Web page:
Monday, June 8, 2009

Round-Up: June 8

Here is a round-up of today's blog posts - and for previous posts, check out the Bestiaria Latina Blog archives. You can keep up with the latest posts by using the RSS feed, or you might prefer to subscribe by email.

HODIE: ante diem sextum Idus Iunias. You can add a Roman calendar as a widget in your blog or webpage, or display it as a Google Calendar: here's how.


Heri Hodie Cras Podcast: Today's audio podcast is Latin Via Proverbs: Group 106, which features this saying about the onward march of time: Tempus neminem manet (Time waits for no man).


You can get access to all the proverb of the day scripts (also available as random proverb scripts) at the website.

Proverbiis Pipilo: You can see my Twitter feed of Latin proverbs which I "tweet" while I am online each day (in English, too). Here's a recent one about making your own luck: Fortunam sibi quisque facit. (English: Each person makes their own luck).

Audio Latin Proverb of the Day: Today's audio Latin proverb is Non ducor, duco (English: I am not led: I lead). To read a brief essay about this proverb and to listen to the audio, visit the Latin Via Proverbs blog.

Proverbium Perbreve of the Day: Today's two-word proverb is Austrum perculi (English: I have struck at the south wind, which is a Sisyphean sort of thing to do - but here's what's really interesting about this saying: while it appears in Erasmus and is widely repeated as a result, the text of Plautus in which Erasmus found the proverb has since been emended to read: plaustrum perculi, "I have overturned my cart" - no more south wind!).

Proverbium Breve of the Day: Today's three-word proverb is Certa praestant incertis (English: Sure things are better than things which are not sure).

Vulgate Verse of the Day: Today's verse is Qui considerat nubes, numquam metet (Ecc. 11:4). For a translation, check out the polyglot Bible, in English, Hebrew, Latin and Greek, at the Sacred Texts Archive online.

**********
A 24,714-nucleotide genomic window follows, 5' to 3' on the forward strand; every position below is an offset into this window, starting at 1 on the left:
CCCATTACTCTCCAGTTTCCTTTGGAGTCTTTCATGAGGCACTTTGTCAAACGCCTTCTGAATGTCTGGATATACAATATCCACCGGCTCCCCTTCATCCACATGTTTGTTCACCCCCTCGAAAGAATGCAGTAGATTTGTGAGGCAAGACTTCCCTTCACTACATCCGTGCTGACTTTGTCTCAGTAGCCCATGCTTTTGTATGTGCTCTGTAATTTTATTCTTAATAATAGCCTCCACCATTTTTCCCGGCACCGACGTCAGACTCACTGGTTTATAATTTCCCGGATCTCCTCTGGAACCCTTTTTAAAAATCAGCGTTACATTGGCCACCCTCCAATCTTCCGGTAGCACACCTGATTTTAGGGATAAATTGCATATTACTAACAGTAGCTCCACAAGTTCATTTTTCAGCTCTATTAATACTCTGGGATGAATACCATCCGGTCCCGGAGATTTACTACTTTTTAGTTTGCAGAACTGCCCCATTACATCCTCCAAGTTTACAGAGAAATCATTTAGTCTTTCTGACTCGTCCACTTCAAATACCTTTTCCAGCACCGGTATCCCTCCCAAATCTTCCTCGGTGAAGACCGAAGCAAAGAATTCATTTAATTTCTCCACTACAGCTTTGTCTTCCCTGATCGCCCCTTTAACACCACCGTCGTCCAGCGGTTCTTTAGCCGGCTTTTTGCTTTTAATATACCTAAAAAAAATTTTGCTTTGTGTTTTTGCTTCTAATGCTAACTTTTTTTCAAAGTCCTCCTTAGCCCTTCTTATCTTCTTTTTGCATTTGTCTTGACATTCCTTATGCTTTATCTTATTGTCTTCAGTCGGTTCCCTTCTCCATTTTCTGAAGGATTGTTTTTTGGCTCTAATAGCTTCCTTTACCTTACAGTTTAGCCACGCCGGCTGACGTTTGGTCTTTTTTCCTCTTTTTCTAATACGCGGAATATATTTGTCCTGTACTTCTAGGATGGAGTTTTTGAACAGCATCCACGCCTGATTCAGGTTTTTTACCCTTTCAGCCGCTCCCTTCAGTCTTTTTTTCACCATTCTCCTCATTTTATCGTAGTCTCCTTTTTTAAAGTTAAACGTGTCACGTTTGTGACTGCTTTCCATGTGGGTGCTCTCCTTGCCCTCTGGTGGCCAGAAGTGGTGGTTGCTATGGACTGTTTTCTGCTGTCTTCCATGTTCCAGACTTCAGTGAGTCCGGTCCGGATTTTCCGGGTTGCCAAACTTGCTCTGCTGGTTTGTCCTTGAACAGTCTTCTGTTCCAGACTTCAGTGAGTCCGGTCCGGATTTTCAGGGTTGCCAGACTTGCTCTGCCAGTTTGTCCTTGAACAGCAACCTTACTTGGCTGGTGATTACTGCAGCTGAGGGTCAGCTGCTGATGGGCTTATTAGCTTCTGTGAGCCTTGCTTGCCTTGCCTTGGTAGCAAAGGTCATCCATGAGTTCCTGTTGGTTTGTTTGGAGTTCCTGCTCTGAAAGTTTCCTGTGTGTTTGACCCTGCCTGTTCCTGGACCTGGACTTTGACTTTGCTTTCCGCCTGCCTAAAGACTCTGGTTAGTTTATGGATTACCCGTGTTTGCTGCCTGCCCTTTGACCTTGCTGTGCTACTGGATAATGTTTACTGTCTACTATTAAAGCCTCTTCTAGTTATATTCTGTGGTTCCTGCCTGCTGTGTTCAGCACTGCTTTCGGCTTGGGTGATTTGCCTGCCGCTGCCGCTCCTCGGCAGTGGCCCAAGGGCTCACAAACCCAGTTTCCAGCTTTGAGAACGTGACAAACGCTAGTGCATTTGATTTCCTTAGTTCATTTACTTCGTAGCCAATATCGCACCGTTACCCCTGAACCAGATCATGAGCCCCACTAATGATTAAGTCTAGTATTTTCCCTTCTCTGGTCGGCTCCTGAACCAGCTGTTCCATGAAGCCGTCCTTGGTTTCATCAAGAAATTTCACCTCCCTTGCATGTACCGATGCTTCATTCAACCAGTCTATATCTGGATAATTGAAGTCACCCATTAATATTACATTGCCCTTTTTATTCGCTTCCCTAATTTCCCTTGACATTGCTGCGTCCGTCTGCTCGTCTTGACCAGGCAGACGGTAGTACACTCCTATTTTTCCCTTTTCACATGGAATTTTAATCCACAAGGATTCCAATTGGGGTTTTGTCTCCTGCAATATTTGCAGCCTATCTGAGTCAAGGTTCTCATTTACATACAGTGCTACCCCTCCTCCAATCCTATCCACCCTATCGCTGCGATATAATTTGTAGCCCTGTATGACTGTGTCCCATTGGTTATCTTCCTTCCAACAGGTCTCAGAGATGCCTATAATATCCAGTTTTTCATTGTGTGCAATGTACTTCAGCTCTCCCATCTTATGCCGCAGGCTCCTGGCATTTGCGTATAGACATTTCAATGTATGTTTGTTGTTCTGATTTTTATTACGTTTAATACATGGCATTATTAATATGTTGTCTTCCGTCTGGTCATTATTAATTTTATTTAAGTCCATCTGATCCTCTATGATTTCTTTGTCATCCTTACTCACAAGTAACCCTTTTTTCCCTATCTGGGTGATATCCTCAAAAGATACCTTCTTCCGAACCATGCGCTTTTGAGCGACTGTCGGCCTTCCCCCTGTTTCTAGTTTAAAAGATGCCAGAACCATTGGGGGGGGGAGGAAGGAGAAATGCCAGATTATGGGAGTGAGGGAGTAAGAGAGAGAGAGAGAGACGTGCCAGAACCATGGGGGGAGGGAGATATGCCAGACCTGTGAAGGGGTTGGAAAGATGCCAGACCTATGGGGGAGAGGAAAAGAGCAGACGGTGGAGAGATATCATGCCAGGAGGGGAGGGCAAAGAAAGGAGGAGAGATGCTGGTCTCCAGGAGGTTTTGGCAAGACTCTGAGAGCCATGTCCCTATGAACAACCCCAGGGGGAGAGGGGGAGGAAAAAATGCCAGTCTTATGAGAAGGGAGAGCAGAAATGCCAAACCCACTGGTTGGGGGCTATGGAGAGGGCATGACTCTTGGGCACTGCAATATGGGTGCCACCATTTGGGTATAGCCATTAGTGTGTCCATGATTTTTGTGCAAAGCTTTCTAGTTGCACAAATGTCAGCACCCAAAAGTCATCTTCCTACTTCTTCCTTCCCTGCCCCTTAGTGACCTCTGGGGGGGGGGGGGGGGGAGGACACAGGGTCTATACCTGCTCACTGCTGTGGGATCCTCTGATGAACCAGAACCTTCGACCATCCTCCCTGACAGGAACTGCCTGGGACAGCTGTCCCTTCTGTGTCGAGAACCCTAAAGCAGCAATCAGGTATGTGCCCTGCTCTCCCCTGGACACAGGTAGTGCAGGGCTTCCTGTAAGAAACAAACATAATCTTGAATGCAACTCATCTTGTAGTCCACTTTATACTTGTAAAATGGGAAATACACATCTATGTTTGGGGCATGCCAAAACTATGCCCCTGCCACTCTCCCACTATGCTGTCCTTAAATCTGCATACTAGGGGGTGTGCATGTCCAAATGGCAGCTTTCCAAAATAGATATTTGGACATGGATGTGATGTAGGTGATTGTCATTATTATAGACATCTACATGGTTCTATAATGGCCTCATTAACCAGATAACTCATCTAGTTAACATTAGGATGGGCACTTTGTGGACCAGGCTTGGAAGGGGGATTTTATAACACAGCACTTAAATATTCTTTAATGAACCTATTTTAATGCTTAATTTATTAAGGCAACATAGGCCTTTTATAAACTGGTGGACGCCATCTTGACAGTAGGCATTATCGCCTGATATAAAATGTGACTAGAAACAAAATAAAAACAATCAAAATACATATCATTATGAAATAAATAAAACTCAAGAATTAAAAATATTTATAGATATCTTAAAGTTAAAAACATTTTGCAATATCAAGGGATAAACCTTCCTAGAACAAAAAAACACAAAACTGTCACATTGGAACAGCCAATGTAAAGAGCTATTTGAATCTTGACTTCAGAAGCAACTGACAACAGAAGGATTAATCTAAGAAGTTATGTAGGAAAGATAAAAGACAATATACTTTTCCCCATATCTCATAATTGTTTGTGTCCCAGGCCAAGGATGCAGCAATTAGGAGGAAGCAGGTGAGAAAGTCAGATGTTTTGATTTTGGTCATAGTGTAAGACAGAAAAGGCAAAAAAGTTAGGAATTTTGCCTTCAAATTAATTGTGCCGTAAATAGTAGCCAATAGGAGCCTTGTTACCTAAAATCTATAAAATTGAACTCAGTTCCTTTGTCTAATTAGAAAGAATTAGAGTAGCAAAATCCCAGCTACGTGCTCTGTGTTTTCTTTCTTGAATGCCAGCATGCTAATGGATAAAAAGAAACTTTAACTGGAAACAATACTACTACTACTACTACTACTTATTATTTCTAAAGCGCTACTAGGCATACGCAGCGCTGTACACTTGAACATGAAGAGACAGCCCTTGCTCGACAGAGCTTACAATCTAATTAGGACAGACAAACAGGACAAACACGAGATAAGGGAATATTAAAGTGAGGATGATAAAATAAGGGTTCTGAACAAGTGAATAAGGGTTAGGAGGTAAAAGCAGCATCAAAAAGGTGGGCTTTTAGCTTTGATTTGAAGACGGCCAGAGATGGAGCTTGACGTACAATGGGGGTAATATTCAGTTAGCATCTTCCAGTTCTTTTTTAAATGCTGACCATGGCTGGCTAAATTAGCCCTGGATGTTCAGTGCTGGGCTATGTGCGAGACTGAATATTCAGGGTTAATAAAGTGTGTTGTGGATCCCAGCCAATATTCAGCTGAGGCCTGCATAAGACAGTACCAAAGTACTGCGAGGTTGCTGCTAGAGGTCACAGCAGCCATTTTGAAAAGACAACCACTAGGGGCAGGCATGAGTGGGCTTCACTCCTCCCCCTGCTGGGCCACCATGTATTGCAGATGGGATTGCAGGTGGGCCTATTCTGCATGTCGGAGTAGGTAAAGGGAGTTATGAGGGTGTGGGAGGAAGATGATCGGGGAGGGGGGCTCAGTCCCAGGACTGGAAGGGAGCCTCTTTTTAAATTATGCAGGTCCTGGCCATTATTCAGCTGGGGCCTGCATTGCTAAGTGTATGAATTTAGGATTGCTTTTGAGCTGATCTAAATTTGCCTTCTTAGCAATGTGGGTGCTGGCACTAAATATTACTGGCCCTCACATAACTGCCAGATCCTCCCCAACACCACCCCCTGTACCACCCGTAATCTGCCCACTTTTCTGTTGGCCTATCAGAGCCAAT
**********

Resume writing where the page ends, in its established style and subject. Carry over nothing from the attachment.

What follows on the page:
Latin Animal Proverb of the Day: Today's animal proverb is Corvum delusit hiantem (English: [The fox] has tricked the crow, his mouth hanging open - a proverb that alludes to the famous fable of the fox, the crow, and the cheese).

Proper Name Proverb of the Day: Today's proper name proverb is Helenae causa Troia arsit (English: Troy burned for Helen's sake).

Greek Proverb of the Day: Today's proverb is Ἀιεὶ τὰ πέρυσι βελτίω (English: The things of yesteryear are always better). If you look at the Greek Proverb of the Day widget, you'll see it comes with a Latin translation, too.


Ictibus Felicibus: Based on the good response I've gotten to the use of accent marks at Tar Heel Reader, I'm collecting fables now with macrons AND accent marks in this blog. Today's fable with macrons and accent marks is Mus et Rana, the story of the epic battle between the mouse and the frog.

Fable of the Day: Today's fable of the day from Barlow's Aesop is DE ASINO LEONIS PELLE INDUTO (the story of the donkey disguised... temporarily... in the skin of a lion). You can use the Javascript to include the fable of the day automatically each day on your webpage or blog - meanwhile, to find out more about today's fable, visit the Ning Resource Page for this fable, where you will find links to the text, commentary, and a discussion board for questions and comments.

Florilegium Fabularum: Inspired by all the great things happening at Tar Heel Reader, I'm publishing my super-simple fables in blog format, too. Today's example of Aesopus Simplicissimus is Feles et Venus, the story of what happened when Venus turned a cat into a woman.

Tar Heel Readers: Materials continue to accumulate at Tar Heel Reader (keep up with the latest items at the Libelli Latini blog). The item I wanted to highlight today is Regina Purpurea, the very purple story of a very purple queen!

Aesop's Fables in Latin now available at

No comments: